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wharf has caused a prejudice to the channel, by giving a new and more southern direction to the current.

“ He has argued, that although it may be convenient, in some cases, for vessels passing this wharf, to make use of it, for towing and warping by it, so as to approach the draw of the bridge in that way; yet, that no such right as that of towing exists; and that the defendants may exclude individuals from making that use of it.

“ I am of the opinion, as to this point, that if an individual erects a wharf upon the highway, he cannot exclude any of the citizens from going upon it, and using it, as if it were in its natural state. The improvements made upon it by individuals, do not change it from public to private property. But I do not consider, that the citizens may freely, and without the consent of the proprietor, enter upon a wharf which is erected within the line of low water, for the purpose of towing their vessels, or for any other. In such case, the proprietor would have a right to insist on compensation for the use made of his estate ; but one, who has intruded upon the public highway, may not only not claim any compensation for such use made of his improvement, but any citizen may rightfully abate the encroachment, and the officer of the government may enter upon it, and reinstate the public in its rights.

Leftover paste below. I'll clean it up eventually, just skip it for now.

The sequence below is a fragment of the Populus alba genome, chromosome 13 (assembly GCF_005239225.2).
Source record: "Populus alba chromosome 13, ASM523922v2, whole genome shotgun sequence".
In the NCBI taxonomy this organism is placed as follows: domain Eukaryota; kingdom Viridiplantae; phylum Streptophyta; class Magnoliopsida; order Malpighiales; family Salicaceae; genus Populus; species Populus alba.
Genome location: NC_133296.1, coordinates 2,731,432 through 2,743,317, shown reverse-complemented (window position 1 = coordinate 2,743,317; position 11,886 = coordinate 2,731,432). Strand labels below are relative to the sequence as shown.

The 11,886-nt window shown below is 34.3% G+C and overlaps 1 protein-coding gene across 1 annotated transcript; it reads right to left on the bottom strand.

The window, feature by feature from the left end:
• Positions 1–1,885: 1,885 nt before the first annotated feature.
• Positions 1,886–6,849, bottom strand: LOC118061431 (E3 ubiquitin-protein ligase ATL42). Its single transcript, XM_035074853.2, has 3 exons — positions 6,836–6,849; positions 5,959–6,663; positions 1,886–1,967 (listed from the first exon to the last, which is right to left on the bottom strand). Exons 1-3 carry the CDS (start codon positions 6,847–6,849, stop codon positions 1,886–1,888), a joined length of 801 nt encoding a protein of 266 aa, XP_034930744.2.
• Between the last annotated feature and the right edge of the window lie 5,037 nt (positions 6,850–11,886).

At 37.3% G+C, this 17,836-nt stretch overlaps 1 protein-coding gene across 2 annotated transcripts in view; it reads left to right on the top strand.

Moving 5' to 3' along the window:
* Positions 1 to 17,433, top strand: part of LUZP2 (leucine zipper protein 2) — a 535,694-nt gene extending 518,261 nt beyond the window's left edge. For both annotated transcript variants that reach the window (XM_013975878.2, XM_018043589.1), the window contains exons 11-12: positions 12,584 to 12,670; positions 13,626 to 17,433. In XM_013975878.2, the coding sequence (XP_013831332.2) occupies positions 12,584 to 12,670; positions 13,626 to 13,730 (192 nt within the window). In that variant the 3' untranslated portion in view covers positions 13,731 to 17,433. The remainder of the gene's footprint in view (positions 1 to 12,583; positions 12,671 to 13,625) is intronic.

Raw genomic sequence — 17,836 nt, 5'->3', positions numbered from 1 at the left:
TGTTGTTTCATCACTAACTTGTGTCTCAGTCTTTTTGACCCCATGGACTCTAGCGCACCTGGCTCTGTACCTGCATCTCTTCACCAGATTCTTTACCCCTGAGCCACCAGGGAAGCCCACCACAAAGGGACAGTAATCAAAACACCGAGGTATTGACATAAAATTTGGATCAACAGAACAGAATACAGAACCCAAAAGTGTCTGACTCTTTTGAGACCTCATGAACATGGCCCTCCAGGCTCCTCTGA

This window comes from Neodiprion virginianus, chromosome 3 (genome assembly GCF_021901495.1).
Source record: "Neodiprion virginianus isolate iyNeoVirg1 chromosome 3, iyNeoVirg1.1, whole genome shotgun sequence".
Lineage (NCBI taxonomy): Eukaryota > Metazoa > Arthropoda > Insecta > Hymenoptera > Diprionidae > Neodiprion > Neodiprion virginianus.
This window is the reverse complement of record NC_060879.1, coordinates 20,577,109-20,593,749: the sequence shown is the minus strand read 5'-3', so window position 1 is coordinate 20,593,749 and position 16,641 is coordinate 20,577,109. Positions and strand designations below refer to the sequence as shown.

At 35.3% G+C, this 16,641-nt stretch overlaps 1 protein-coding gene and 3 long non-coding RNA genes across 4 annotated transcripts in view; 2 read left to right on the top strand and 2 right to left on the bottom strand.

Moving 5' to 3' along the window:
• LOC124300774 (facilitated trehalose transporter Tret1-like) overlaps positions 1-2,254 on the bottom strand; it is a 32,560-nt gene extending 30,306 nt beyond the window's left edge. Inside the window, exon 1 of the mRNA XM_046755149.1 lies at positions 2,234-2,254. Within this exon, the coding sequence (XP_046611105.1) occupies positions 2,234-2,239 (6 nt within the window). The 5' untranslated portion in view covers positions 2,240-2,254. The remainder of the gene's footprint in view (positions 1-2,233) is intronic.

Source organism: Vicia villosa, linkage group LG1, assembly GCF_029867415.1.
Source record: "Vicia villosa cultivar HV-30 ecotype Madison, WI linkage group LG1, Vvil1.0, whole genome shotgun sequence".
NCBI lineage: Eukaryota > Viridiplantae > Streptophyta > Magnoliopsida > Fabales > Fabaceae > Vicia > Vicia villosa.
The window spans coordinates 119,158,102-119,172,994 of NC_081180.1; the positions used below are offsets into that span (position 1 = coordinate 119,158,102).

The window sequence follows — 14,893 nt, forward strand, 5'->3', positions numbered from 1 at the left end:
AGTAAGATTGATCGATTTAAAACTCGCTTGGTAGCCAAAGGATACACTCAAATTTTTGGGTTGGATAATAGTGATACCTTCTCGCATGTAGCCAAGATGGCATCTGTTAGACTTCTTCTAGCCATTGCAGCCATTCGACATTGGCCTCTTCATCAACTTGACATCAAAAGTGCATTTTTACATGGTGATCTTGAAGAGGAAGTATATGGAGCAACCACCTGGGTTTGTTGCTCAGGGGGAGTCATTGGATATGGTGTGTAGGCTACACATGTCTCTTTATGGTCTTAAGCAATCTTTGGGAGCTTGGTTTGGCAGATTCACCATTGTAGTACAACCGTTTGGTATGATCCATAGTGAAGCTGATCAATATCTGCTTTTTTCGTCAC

" That you may settle the facts in this case with

intelligence, you must examine impartially the testimony of the witnesses on both sides. They are numerous, thirty-five having been examined for the defendants, and thirteen for the commonwealth. It is your peculiar province to decide, whether they were honest, intelligent and independent witnesses ; to compare the degree of knowledge which they severally possess; and to ascertain whether it was the fruit of experience and observation, or derived from the information of others.

• The witnesses, on both sides, consist of masters of coasting vessels and lightermen, who have navigated this channel, and of experienced navigators and pilots, and of other citizens, who have done business in the vicinity of the wharf, or whose course of duty has called them frequently to that quarter. Most of them are acquainted with the harbor, and qualified to form a judicious opinion of the effect of this wharf upon the southern channel.

“ Here the judge, after referring to the length of time which the trial had occupied and to the several adjournments which had occurred, read the testimony of each of the witnesses from his minutes, the counsel on both sides comparing it with their own.

“ Now it may undoubtedly be true, that this wharf may occasionally have been useful to vessels passing through the channel in that quarter, and yet, if all the purposes for navigating vessels there, can be effected by a buoy, which is moveable, and causes no obstruction, then the necessity for this permanent wharf thrown into the channel is removed, and it will cease to be a benefit.

“ If the effect of building a wharf into the channel will be, in the course of time, to injure and destroy the channel here, by lessening the depth of the water, or by giving a new and injurious course to the current; and if such injurious effects will in your opinion exceed the benefit to navigation, you must, in that case, declare it to be a common nuisance.

- If the defendants have left it doubtful in your minds, whether this structure is a decided benefit to the navigation, they have failed in their defence.